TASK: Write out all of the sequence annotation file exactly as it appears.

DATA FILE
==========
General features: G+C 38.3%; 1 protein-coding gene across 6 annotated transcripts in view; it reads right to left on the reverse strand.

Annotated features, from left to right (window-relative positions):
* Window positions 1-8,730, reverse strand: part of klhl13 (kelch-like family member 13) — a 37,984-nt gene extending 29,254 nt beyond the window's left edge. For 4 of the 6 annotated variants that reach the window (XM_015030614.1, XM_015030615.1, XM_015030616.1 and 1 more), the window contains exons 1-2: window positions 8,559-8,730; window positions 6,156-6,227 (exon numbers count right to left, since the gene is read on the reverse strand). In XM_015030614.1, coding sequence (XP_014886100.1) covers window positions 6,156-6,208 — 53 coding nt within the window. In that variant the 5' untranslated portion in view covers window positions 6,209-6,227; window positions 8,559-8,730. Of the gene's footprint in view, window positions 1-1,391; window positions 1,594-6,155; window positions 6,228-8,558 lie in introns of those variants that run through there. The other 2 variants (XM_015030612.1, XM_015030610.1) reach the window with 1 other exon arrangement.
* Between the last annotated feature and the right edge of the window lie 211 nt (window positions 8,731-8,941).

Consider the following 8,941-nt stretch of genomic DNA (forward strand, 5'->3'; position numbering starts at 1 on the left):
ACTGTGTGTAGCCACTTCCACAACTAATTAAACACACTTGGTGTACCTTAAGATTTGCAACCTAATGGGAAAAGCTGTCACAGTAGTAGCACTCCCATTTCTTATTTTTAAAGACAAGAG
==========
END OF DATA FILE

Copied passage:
General features: G+C 38.3%; 1 protein-coding gene across 6 annotated transcripts in view; it reads right to left on the reverse strand.

Annotated features, from left to right (window-relative positions):
* Window positions 1-8,730, reverse strand: part of klhl13 (kelch-like family member 13) — a 37,984-nt gene extending 29,254 nt beyond the window's left edge. For 4 of the 6 annotated variants that reach the window (XM_015030614.1, XM_015030615.1, XM_015030616.1 and 1 more), the window contains exons 1-2: window positions 8,559-8,730; window positions 6,156-6,227 (exon numbers count right to left, since the gene is read on the reverse strand). In XM_015030614.1, coding sequence (XP_014886100.1) covers window positions 6,156-6,208 — 53 coding nt within the window. In that variant the 5' untranslated portion in view covers window positions 6,209-6,227; window positions 8,559-8,730. Of the gene's footprint in view, window positions 1-1,391; window positions 1,594-6,155; window positions 6,228-8,558 lie in introns of those variants that run through there. The other 2 variants (XM_015030612.1, XM_015030610.1) reach the window with 1 other exon arrangement.
* Between the last annotated feature and the right edge of the window lie 211 nt (window positions 8,731-8,941).

Consider the following 8,941-nt stretch of genomic DNA (forward strand, 5'->3'; position numbering starts at 1 on the left):
ACTGTGTGTAGCCACTTCCACAACTAATTAAACACACTTGGTGTACCTTAAGATTTGCAACCTAATGGGAAAAGCTGTCACAGTAGTAGCACTCCCATTTCTTATTTTTAAAGACAAGAG